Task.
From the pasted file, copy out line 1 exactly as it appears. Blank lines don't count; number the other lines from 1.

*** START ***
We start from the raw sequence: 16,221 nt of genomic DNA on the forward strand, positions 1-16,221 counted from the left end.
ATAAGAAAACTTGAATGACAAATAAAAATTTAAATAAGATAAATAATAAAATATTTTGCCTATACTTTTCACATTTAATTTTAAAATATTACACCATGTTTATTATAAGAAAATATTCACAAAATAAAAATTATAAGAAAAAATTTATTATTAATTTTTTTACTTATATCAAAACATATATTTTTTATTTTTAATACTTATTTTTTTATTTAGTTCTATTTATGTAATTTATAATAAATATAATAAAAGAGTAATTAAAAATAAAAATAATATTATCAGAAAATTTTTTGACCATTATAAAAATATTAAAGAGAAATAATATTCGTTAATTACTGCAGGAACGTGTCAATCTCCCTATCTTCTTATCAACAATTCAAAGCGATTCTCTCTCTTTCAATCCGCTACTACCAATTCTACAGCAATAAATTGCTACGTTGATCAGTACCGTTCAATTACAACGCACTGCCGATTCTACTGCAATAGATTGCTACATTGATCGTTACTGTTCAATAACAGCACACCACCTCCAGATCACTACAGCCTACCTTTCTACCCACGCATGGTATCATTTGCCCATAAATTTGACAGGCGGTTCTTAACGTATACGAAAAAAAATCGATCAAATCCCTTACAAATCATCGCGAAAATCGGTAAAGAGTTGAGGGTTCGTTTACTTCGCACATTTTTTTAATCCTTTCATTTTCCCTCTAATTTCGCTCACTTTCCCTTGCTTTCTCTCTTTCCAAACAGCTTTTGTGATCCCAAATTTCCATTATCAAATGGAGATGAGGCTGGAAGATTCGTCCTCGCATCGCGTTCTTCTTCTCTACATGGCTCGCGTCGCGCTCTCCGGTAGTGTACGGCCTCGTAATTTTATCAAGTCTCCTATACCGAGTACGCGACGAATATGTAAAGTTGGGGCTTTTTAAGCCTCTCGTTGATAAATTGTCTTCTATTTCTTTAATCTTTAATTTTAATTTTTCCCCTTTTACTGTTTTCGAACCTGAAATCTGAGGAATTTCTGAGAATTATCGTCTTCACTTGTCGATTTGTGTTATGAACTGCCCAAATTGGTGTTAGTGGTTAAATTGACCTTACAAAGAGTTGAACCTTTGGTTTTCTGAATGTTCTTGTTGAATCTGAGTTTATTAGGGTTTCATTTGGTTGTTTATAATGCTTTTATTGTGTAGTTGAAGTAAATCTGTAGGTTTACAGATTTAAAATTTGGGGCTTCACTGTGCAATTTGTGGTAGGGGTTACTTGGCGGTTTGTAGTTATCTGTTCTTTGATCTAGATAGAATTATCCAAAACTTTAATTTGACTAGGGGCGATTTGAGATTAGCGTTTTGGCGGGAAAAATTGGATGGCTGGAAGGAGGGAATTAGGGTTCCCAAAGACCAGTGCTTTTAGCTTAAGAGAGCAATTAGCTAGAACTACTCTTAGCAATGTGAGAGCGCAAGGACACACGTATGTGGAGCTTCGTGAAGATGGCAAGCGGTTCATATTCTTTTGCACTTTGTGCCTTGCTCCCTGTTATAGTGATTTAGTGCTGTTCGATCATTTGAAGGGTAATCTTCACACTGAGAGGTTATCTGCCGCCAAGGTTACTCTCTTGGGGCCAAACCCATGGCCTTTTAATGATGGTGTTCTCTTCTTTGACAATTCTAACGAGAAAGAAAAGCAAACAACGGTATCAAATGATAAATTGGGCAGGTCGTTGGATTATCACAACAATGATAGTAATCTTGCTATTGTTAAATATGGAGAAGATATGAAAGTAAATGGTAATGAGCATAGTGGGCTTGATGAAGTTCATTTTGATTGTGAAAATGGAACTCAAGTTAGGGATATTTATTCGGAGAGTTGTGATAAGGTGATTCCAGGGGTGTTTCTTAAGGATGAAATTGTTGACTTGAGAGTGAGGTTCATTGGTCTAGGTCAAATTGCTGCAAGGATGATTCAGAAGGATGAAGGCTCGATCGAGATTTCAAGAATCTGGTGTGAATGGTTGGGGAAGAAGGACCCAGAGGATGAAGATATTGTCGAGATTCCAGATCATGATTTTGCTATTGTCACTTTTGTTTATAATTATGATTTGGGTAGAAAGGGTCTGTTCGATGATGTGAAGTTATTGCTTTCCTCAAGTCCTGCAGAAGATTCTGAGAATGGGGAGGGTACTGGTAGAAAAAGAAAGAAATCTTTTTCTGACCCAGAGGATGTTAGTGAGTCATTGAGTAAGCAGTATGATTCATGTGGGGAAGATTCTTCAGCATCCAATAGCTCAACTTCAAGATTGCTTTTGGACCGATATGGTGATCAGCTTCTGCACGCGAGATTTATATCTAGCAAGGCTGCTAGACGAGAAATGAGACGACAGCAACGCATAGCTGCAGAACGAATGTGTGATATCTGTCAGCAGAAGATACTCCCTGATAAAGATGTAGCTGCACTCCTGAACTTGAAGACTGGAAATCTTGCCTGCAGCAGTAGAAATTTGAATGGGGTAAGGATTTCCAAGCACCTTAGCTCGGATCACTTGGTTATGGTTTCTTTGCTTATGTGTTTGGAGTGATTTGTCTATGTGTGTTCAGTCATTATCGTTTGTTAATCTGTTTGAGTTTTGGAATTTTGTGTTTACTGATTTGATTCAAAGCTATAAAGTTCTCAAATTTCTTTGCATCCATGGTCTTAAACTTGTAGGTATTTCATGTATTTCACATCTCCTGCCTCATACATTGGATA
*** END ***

We start from the raw sequence: 16,221 nt of genomic DNA on the forward strand, positions 1-16,221 counted from the left end.